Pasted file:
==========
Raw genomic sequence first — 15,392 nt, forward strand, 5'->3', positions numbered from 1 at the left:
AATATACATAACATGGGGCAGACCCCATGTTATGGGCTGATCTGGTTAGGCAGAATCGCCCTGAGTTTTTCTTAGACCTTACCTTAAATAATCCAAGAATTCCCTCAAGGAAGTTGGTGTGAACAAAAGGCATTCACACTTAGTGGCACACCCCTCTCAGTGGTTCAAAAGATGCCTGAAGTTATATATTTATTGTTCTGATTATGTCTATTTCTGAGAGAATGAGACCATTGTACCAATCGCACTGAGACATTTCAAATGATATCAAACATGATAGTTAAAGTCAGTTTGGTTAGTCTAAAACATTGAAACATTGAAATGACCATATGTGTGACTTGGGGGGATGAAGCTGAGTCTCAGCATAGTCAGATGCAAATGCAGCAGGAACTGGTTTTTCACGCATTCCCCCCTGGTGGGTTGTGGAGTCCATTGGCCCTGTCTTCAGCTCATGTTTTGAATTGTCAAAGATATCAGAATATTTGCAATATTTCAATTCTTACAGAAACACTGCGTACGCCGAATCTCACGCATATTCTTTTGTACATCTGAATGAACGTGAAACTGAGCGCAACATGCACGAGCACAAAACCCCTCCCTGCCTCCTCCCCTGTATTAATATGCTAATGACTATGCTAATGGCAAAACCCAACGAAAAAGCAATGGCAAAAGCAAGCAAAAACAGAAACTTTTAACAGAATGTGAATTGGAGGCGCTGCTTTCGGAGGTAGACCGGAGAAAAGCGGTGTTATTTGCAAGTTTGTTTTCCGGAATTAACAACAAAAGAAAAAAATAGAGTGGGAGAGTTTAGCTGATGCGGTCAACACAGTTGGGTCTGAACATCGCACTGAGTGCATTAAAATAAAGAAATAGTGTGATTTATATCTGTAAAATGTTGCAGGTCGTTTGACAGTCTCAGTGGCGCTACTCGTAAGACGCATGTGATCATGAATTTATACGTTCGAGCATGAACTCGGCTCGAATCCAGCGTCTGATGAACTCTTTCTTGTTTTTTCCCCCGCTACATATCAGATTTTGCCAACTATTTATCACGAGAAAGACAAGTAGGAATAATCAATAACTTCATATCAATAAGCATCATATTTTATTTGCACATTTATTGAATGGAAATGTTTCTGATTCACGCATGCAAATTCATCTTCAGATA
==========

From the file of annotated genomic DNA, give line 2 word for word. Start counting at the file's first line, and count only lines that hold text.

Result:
AATATACATAACATGGGGCAGACCCCATGTTATGGGCTGATCTGGTTAGGCAGAATCGCCCTGAGTTTTTCTTAGACCTTACCTTAAATAATCCAAGAATTCCCTCAAGGAAGTTGGTGTGAACAAAAGGCATTCACACTTAGTGGCACACCCCTCTCAGTGGTTCAAAAGATGCCTGAAGTTATATATTTATTGTTCTGATTATGTCTATTTCTGAGAGAATGAGACCATTGTACCAATCGCACTGAGACATTTCAAATGATATCAAACATGATAGTTAAAGTCAGTTTGGTTAGTCTAAAACATTGAAACATTGAAATGACCATATGTGTGACTTGGGGGGATGAAGCTGAGTCTCAGCATAGTCAGATGCAAATGCAGCAGGAACTGGTTTTTCACGCATTCCCCCCTGGTGGGTTGTGGAGTCCATTGGCCCTGTCTTCAGCTCATGTTTTGAATTGTCAAAGATATCAGAATATTTGCAATATTTCAATTCTTACAGAAACACTGCGTACGCCGAATCTCACGCATATTCTTTTGTACATCTGAATGAACGTGAAACTGAGCGCAACATGCACGAGCACAAAACCCCTCCCTGCCTCCTCCCCTGTATTAATATGCTAATGACTATGCTAATGGCAAAACCCAACGAAAAAGCAATGGCAAAAGCAAGCAAAAACAGAAACTTTTAACAGAATGTGAATTGGAGGCGCTGCTTTCGGAGGTAGACCGGAGAAAAGCGGTGTTATTTGCAAGTTTGTTTTCCGGAATTAACAACAAAAGAAAAAAATAGAGTGGGAGAGTTTAGCTGATGCGGTCAACACAGTTGGGTCTGAACATCGCACTGAGTGCATTAAAATAAAGAAATAGTGTGATTTATATCTGTAAAATGTTGCAGGTCGTTTGACAGTCTCAGTGGCGCTACTCGTAAGACGCATGTGATCATGAATTTATACGTTCGAGCATGAACTCGGCTCGAATCCAGCGTCTGATGAACTCTTTCTTGTTTTTTCCCCCGCTACATATCAGATTTTGCCAACTATTTATCACGAGAAAGACAAGTAGGAATAATCAATAACTTCATATCAATAAGCATCATATTTTATTTGCACATTTATTGAATGGAAATGTTTCTGATTCACGCATGCAAATTCATCTTCAGATA